Otter Co-op’s management team and board of directors, including Jack Nicholson, Angie McDougall and Charlie Fox, served up blueberries and ice cream at last year’s BC Day Party. (Langley Advance Times Files)

Langley chamber strives to help businesses retain customers and build markets

Local organization encourages people to support local businesses

When’s the last time Amazon sponsored the baseball uniforms of Langley children? Has anyone heard of retailers from south of the border ponying up funds for the local hospital?

The ability for area businesses to provide support to the Langleys through such things as charity donations, sports equipment, sponsorship of events, and more is part and parcel of being part of a community that shops local, commented Jack Nicholson, past president of the Greater Langley Chamber of Commerce.

The local business organization encourages people to support their local businesses for several reasons. Nicholson said people may not understand the circular relationship between shopping local and key factors such as employment levels, taxation, and the sense of community.

“It helps pay for some of those taxes, keeping people’s tax rates lower. Those businesses are contributing money in wages,” he said.

First and foremost, having a healthy local business sector means local employment and those people help funds circulate through the local economy.

As well, local businesses provide more than just goods and services. They help their community, whether that’s sponsoring fundraisers, donating directly to causes and events, or giving staff support to take part in charity initiatives.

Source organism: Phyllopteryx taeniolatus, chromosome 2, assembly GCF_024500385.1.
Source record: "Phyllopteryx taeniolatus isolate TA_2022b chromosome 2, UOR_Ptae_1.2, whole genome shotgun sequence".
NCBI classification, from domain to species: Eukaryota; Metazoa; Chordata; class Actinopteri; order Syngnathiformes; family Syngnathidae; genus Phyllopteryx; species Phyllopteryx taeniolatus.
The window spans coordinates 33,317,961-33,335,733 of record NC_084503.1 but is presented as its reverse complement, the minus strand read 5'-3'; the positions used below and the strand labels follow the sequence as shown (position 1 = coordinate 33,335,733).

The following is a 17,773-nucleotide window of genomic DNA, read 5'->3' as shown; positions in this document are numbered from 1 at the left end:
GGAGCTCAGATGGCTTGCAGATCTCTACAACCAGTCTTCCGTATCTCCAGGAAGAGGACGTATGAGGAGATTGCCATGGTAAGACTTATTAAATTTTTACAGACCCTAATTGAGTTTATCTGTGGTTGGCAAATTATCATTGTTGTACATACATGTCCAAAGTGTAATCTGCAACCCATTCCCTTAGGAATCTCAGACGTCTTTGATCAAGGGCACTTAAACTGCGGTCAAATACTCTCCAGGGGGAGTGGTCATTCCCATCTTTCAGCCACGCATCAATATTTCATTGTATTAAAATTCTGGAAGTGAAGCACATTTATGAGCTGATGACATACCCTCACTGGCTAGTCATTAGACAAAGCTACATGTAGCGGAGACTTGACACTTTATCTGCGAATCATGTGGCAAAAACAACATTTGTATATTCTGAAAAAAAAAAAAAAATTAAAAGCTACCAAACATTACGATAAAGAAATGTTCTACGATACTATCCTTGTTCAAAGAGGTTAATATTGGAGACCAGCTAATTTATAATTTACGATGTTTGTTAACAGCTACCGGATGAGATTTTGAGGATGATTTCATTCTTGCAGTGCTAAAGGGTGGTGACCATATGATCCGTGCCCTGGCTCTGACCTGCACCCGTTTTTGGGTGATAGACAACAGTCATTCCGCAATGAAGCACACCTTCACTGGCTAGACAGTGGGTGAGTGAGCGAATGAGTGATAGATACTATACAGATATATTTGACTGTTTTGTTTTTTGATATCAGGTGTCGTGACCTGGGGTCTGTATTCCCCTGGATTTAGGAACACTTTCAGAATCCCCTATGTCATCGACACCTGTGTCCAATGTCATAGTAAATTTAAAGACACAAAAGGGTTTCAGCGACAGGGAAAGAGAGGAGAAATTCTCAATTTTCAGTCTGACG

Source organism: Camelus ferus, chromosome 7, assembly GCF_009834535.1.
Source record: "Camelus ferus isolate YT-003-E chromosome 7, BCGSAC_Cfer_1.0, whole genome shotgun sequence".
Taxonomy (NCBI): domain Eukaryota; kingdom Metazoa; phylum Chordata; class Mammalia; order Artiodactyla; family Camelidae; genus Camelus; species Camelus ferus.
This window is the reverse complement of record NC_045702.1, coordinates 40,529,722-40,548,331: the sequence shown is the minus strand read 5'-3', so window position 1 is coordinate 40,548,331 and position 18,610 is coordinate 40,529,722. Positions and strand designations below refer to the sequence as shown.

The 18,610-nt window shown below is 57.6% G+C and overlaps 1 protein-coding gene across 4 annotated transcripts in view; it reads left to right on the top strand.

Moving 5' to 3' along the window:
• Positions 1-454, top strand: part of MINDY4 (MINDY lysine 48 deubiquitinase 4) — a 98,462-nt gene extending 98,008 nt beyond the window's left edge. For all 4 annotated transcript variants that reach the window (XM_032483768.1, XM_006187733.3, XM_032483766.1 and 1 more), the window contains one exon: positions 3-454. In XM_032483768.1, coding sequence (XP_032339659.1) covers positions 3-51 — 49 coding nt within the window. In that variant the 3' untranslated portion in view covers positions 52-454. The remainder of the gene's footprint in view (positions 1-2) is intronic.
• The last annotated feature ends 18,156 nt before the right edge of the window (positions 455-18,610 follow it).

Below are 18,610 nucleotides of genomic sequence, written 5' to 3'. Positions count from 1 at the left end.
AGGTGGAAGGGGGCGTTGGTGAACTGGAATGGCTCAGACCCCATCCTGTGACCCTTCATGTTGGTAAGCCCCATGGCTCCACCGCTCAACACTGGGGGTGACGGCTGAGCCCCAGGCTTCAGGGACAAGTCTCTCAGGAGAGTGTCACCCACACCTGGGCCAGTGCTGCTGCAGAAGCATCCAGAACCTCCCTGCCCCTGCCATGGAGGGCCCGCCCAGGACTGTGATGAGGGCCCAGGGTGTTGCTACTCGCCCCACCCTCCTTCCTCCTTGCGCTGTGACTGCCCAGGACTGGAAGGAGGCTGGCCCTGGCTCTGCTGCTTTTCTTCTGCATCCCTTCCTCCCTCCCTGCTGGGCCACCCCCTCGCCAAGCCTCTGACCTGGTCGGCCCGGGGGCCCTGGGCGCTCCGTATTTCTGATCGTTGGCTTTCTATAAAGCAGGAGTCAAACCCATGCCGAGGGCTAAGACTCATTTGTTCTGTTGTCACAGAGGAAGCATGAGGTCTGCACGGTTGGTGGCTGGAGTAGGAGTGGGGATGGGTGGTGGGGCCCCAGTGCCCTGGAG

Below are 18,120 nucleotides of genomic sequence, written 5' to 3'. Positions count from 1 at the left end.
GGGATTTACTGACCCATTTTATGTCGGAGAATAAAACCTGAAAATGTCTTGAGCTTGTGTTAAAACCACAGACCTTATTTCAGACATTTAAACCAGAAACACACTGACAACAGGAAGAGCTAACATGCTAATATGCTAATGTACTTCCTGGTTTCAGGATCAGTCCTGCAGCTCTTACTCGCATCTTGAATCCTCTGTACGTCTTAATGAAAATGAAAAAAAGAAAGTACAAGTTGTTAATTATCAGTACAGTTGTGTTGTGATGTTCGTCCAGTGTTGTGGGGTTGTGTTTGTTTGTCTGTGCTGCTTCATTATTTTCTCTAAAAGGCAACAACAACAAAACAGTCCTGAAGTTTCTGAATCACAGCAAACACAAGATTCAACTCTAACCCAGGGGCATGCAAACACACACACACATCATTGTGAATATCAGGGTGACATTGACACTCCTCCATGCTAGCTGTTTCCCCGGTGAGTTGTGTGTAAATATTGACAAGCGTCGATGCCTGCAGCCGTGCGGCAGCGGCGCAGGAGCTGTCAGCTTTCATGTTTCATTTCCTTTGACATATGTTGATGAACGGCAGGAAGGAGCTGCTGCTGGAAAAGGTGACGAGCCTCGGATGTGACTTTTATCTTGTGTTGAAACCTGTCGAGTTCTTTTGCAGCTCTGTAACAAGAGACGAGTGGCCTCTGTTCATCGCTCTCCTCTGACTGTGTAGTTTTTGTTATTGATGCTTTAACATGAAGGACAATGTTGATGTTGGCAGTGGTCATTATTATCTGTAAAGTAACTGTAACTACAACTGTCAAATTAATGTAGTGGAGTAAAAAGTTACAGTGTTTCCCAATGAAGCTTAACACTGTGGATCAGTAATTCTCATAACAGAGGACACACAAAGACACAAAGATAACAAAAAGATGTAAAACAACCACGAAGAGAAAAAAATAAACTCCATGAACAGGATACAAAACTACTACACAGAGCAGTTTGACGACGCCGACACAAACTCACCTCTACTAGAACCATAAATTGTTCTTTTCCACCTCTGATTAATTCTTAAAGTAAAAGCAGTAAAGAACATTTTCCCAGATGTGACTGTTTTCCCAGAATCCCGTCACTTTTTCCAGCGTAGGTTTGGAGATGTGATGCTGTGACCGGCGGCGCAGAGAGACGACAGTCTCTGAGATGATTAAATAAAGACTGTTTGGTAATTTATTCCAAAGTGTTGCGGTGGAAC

“Yes, you might pay a few cents more than what you might find it online for but what are those companies doing… to support your local community,” he said.

Shopping local allows businesses to keep the doors open and provide a wider selection so people don’t have to start looking farther afield for those goods and services.

“The less shoppers you have, the less buying power your have to bring stuff in,” he noted. “You want your local business to bring in more selection. How do they do that, by having more buying power. How to they have more buying power, by you supporting them.”

Chamber members see community groups and people with causes come to them to ask for support and sponsorship.

“Langley is so close to the border,” he said, noting that the value of the Canadian dollar is a big factor in whether people shop outside the community. “I think the U.S. dollar has slowed some of that.”

A recent phenomenon arising from online ordering is showrooming. People will go into bricks and mortar stores to examine an item then go home and order it online.

“We definitely see that.

People need to ask themselves what they are sacrificing for the cheaper prices.

“What kind of customer service are you getting for that,” Nicholson commented.

If local bricks and mortar stores become part of history, people will have to travel further afield to find goods, there won’t be as much tax revenue for municipal, provincial and federal governments, non-business property owners will have to shoulder more of the tax burden, consumers will see higher tax rates since governments are in the business of raising taxes, not lowering them, and the buying public will see dwindling selection at whatever retailers do remain.

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